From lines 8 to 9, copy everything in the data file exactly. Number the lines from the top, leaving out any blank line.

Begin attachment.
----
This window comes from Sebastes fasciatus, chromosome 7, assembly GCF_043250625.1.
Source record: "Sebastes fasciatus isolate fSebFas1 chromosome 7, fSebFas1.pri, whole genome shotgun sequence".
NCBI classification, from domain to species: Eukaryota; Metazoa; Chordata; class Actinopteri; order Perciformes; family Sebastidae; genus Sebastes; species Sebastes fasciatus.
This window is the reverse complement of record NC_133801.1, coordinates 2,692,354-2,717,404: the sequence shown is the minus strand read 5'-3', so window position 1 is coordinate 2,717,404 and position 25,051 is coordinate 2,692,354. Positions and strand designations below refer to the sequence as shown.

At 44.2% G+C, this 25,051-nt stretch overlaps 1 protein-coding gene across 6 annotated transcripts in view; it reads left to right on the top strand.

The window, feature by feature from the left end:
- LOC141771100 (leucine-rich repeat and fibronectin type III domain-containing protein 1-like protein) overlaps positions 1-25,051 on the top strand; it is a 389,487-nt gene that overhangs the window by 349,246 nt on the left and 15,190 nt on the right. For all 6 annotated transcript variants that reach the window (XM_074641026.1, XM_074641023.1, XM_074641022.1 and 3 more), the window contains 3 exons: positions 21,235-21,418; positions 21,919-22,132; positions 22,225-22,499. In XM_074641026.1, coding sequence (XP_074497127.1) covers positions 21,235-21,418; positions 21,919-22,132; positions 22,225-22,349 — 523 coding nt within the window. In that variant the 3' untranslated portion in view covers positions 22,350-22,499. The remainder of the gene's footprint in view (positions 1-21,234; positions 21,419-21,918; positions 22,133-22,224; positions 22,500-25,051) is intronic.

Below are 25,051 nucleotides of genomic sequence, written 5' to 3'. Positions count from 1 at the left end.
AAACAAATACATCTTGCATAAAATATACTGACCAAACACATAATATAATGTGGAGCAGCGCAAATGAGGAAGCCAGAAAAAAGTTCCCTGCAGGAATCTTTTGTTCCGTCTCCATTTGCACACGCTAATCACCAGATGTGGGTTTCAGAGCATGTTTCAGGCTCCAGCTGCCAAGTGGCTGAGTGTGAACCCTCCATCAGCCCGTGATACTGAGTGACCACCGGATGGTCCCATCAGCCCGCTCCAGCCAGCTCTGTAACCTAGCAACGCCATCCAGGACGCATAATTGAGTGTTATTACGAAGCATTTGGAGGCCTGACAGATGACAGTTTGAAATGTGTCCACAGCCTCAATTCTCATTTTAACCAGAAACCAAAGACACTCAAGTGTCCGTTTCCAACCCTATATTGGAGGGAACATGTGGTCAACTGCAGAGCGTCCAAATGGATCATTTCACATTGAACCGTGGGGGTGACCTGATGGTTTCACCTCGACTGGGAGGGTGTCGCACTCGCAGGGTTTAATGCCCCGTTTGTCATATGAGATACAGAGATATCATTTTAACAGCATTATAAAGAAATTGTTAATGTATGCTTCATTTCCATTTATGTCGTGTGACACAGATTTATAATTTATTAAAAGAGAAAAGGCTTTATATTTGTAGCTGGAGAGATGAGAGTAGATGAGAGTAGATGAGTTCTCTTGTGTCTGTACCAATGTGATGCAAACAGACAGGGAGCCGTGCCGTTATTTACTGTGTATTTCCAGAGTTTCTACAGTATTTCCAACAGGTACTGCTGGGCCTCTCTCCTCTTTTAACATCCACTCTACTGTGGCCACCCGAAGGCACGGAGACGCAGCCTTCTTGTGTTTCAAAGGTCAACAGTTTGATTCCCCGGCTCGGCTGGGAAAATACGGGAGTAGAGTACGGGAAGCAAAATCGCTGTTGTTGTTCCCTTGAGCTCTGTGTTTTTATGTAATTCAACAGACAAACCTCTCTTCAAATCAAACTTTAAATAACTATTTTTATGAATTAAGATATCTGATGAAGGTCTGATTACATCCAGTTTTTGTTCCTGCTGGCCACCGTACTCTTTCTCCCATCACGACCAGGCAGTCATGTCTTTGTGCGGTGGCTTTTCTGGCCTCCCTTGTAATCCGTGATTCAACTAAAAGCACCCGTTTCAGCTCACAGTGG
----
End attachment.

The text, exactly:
Below are 25,051 nucleotides of genomic sequence, written 5' to 3'. Positions count from 1 at the left end.
AAACAAATACATCTTGCATAAAATATACTGACCAAACACATAATATAATGTGGAGCAGCGCAAATGAGGAAGCCAGAAAAAAGTTCCCTGCAGGAATCTTTTGTTCCGTCTCCATTTGCACACGCTAATCACCAGATGTGGGTTTCAGAGCATGTTTCAGGCTCCAGCTGCCAAGTGGCTGAGTGTGAACCCTCCATCAGCCCGTGATACTGAGTGACCACCGGATGGTCCCATCAGCCCGCTCCAGCCAGCTCTGTAACCTAGCAACGCCATCCAGGACGCATAATTGAGTGTTATTACGAAGCATTTGGAGGCCTGACAGATGACAGTTTGAAATGTGTCCACAGCCTCAATTCTCATTTTAACCAGAAACCAAAGACACTCAAGTGTCCGTTTCCAACCCTATATTGGAGGGAACATGTGGTCAACTGCAGAGCGTCCAAATGGATCATTTCACATTGAACCGTGGGGGTGACCTGATGGTTTCACCTCGACTGGGAGGGTGTCGCACTCGCAGGGTTTAATGCCCCGTTTGTCATATGAGATACAGAGATATCATTTTAACAGCATTATAAAGAAATTGTTAATGTATGCTTCATTTCCATTTATGTCGTGTGACACAGATTTATAATTTATTAAAAGAGAAAAGGCTTTATATTTGTAGCTGGAGAGATGAGAGTAGATGAGAGTAGATGAGTTCTCTTGTGTCTGTACCAATGTGATGCAAACAGACAGGGAGCCGTGCCGTTATTTACTGTGTATTTCCAGAGTTTCTACAGTATTTCCAACAGGTACTGCTGGGCCTCTCTCCTCTTTTAACATCCACTCTACTGTGGCCACCCGAAGGCACGGAGACGCAGCCTTCTTGTGTTTCAAAGGTCAACAGTTTGATTCCCCGGCTCGGCTGGGAAAATACGGGAGTAGAGTACGGGAAGCAAAATCGCTGTTGTTGTTCCCTTGAGCTCTGTGTTTTTATGTAATTCAACAGACAAACCTCTCTTCAAATCAAACTTTAAATAACTATTTTTATGAATTAAGATATCTGATGAAGGTCTGATTACATCCAGTTTTTGTTCCTGCTGGCCACCGTACTCTTTCTCCCATCACGACCAGGCAGTCATGTCTTTGTGCGGTGGCTTTTCTGGCCTCCCTTGTAATCCGTGATTCAACTAAAAGCACCCGTTTCAGCTCACAGTGG